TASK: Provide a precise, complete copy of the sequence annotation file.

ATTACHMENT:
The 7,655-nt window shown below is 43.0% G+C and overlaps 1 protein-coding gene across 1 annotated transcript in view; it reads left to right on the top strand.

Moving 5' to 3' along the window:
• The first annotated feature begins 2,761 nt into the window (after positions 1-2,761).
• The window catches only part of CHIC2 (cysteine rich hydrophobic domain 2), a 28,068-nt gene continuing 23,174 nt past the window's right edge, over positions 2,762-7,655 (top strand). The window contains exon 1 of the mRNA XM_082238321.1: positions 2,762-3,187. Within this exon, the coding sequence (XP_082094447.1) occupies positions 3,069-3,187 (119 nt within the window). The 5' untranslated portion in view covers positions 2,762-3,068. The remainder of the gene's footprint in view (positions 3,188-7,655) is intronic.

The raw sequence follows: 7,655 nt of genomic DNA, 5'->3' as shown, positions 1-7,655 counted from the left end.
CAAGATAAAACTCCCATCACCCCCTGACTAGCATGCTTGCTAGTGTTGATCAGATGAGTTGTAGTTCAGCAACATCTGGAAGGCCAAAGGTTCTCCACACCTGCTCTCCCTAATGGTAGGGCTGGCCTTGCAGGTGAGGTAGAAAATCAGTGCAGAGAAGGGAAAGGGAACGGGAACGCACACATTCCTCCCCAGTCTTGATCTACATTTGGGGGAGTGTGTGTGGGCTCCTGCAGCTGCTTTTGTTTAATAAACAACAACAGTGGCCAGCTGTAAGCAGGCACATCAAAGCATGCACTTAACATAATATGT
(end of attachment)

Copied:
The 7,655-nt window shown below is 43.0% G+C and overlaps 1 protein-coding gene across 1 annotated transcript in view; it reads left to right on the top strand.

Moving 5' to 3' along the window:
• The first annotated feature begins 2,761 nt into the window (after positions 1-2,761).
• The window catches only part of CHIC2 (cysteine rich hydrophobic domain 2), a 28,068-nt gene continuing 23,174 nt past the window's right edge, over positions 2,762-7,655 (top strand). The window contains exon 1 of the mRNA XM_082238321.1: positions 2,762-3,187. Within this exon, the coding sequence (XP_082094447.1) occupies positions 3,069-3,187 (119 nt within the window). The 5' untranslated portion in view covers positions 2,762-3,068. The remainder of the gene's footprint in view (positions 3,188-7,655) is intronic.

The raw sequence follows: 7,655 nt of genomic DNA, 5'->3' as shown, positions 1-7,655 counted from the left end.
CAAGATAAAACTCCCATCACCCCCTGACTAGCATGCTTGCTAGTGTTGATCAGATGAGTTGTAGTTCAGCAACATCTGGAAGGCCAAAGGTTCTCCACACCTGCTCTCCCTAATGGTAGGGCTGGCCTTGCAGGTGAGGTAGAAAATCAGTGCAGAGAAGGGAAAGGGAACGGGAACGCACACATTCCTCCCCAGTCTTGATCTACATTTGGGGGAGTGTGTGTGGGCTCCTGCAGCTGCTTTTGTTTAATAAACAACAACAGTGGCCAGCTGTAAGCAGGCACATCAAAGCATGCACTTAACATAATATGT